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New Brunswick opens more businesses in new phase of COVID-19 recovery plan

New Brunswick Premier Blaine Higgs speaks with the media in Fredericton, New Brunswick on Monday February 17, 2020. THE CANADIAN PRESS/Stephen MacGillivray
May 08, 2020 - 1:35 PM

FREDERICTON - New Brunswick is allowing more businesses and services to reopen as it launches the next phase of the province's COVID-19 recovery plan.

Stores, offices, restaurants, libraries, museums and campgrounds can open as long as they have a plan that explains how they are meeting public health guidelines, including physical distancing, hand hygiene and allowing staff to remain home when ill.

"Businesses can open effective immediately, but each of them must decide when they are ready to open," Premier Blaine Higgs said Friday. "Some have been preparing for this moment and will be able to open right away. Others will need more time."

Masks will be required anywhere physical distancing of two metres can't be maintained.

"Bubbles" allowing two families to get together remain in place, but Dr. Jennifer Russell, chief medical officer of health, said now outdoor gatherings of up to 10 people are allowed if physical distancing is respected. Up to 10 people are allowed for indoor religious events such as weddings and funerals.

Elective surgeries can be conducted, and regulated professionals such as physiotherapists and dentists can now provide non-emergency services. Universities and colleges can now hold classes in person, but virtual education is preferred.

Daycares can open May 19, while day camps and other child care providers can open once they have all precautions in place. The province has earlier said schools will remain closed until September.

The easing of restrictions comes as Statistics Canada released figures showing New Brunswick's unemployment rate jumped to 13.2 per cent in April from 8.8 per cent in March.

"I've seen the labour force statistics for April that shows nearly 50,000 New Brunswickers are out of work over the last two months due to COVID-19," Higgs said. "Certainly reopening businesses will help reduce that number."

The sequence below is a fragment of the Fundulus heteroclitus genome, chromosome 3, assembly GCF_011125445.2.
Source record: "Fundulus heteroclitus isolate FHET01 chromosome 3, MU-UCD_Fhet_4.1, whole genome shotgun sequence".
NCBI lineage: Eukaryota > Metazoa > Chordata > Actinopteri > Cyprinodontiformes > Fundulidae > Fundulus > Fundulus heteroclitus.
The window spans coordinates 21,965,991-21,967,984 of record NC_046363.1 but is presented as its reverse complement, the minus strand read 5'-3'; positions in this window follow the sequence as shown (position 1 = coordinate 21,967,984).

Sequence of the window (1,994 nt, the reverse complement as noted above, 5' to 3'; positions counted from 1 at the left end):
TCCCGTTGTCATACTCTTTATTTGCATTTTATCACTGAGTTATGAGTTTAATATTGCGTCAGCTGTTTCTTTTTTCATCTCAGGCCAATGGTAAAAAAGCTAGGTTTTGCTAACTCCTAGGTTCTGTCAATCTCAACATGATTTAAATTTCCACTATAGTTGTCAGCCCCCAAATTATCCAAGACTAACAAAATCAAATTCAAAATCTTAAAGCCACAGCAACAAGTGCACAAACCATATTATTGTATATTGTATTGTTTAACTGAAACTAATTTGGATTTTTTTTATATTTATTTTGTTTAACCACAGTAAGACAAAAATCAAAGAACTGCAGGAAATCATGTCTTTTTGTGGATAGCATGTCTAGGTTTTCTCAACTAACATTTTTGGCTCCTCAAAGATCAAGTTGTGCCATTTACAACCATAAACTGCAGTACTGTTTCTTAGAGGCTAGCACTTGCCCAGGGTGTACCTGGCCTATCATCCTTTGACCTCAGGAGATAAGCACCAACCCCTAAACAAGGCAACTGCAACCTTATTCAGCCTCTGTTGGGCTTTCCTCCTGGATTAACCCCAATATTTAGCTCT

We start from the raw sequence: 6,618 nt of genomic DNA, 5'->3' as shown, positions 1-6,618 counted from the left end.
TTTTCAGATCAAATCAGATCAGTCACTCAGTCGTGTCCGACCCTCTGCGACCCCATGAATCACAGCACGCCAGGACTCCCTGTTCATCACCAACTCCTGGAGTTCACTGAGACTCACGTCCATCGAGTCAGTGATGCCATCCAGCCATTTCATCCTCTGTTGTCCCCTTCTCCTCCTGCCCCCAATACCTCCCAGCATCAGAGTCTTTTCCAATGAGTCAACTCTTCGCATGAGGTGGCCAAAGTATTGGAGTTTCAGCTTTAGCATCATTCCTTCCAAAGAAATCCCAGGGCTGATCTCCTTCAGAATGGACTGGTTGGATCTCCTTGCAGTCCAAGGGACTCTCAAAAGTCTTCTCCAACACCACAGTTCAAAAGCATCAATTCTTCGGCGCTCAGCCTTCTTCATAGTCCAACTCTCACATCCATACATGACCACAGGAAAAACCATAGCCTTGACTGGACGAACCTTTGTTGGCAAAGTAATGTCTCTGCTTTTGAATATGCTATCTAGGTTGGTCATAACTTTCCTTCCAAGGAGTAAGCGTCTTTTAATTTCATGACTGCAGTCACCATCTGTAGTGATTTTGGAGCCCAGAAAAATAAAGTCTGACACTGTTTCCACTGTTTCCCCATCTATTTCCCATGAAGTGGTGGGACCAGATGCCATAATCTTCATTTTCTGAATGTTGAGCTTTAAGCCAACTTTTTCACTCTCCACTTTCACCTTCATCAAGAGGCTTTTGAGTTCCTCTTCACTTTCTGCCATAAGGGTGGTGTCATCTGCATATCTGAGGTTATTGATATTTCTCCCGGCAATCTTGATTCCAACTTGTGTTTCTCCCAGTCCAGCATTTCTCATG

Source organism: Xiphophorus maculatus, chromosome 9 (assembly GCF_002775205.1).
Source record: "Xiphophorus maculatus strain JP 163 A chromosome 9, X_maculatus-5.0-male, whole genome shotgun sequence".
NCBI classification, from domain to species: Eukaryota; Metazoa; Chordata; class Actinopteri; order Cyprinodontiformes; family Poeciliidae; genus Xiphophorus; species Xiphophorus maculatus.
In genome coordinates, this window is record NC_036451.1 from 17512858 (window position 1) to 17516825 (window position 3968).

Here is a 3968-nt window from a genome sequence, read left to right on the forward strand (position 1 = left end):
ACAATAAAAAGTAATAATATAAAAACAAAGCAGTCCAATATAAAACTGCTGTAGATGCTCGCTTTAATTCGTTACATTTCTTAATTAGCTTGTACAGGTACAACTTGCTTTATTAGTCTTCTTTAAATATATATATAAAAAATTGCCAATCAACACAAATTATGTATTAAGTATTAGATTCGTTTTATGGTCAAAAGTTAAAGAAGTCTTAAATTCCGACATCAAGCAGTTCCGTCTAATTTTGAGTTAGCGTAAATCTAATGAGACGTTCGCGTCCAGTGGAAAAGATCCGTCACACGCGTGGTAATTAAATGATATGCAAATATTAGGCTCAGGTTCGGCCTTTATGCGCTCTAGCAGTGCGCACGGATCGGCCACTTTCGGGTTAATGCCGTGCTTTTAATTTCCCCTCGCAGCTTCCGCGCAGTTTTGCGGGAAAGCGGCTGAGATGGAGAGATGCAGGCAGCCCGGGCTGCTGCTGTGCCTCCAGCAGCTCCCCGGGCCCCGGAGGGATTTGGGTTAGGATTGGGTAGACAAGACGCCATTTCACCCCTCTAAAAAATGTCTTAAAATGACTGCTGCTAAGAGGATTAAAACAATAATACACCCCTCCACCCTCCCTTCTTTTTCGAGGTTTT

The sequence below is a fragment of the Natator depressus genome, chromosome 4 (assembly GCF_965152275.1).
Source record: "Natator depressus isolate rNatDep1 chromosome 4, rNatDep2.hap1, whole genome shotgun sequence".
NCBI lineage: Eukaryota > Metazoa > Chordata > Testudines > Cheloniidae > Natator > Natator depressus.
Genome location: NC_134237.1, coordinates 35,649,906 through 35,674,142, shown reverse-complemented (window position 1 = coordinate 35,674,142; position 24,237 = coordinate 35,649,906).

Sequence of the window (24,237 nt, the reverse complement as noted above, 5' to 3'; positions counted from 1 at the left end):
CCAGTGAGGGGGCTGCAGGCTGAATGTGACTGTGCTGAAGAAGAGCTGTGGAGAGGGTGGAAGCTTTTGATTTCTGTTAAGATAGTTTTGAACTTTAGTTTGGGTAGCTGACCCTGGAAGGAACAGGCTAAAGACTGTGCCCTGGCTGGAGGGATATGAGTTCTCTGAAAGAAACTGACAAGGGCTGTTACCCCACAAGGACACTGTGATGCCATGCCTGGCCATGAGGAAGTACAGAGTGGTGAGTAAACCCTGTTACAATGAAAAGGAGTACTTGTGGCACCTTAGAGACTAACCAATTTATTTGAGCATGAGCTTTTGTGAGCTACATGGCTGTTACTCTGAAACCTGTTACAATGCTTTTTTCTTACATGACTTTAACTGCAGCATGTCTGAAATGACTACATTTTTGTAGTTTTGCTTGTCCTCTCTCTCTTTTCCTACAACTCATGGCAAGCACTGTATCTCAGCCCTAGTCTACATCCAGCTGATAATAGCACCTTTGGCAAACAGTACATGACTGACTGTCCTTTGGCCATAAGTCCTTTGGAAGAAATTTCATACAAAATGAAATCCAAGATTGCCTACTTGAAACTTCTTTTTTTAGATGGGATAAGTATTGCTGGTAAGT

Krista Ross, CEO of the Fredericton Chamber of Commerce, welcomed the reopening and encouraged people to support local businesses. "It's not going to be as simple as turning on the light switch and saying we're open for business," she added. "Businesses are going to have to have some preparations in place."

Russell said the changes are the result of New Brunswickers following public health guidelines, and if current trends continue, more restrictions will be lifted in a few weeks.

Nothing is changing at the provincial borders, and non-essential travel to New Brunswick is still prohibited.

The Prince Edward Island government announced Friday it has no active cases of COVID-19 and members of a household can now gather indoors with up to five other people. Members of the same household can gather outdoors with up to 10 other individuals from different households.

In Nova Scotia, Premier Stephen McNeil announced there will be no return to school this year for the province's students. McNeil said home learning will continue until June 5, and teachers will work to complete assessments and report cards by the end of June.

"That means your kitchen is a classroom for a little bit longer," he said.

He said a decision on whether daycares will reopen would be made by June 8.

Meanwhile, chief medical officer of Health Dr. Robert Strang, gave a rough outline of the plan that would be used to lift COVID-19 restrictions, based on national public health guidelines released this week.

He said the initial phase, for which a date has not yet been set, would see the reopening of non-essential businesses and daycares and a resumption of non-urgent health-care services, such as day surgeries and doctor visits.

Additional outdoor activities would also be allowed, along with essential gatherings such as funerals, and the number of people allowed at gatherings would be increased from five to 10 people.

Strang said the first phase and all subsequent phases would be followed by a 28-day trial period to ensure the measures had not aggravated the spread of the virus.

"Our objective is to move carefully and reopen things as much as possible, but doing things in a safe manner," Strang said. "There are no firm dates on this."

Strang said New Brunswick was able to move to the second phase of its plan on Friday because it was fortunate to have fewer cases of the virus.

"I'm anxious to see what the impact in New Brunswick is on them opening up," he said. "That will give us information . . . to inform some of the steps when we are ready to take them."

This report by The Canadian Press was first published May 8, 2020.

News from © The Canadian Press, 2020
The Canadian Press

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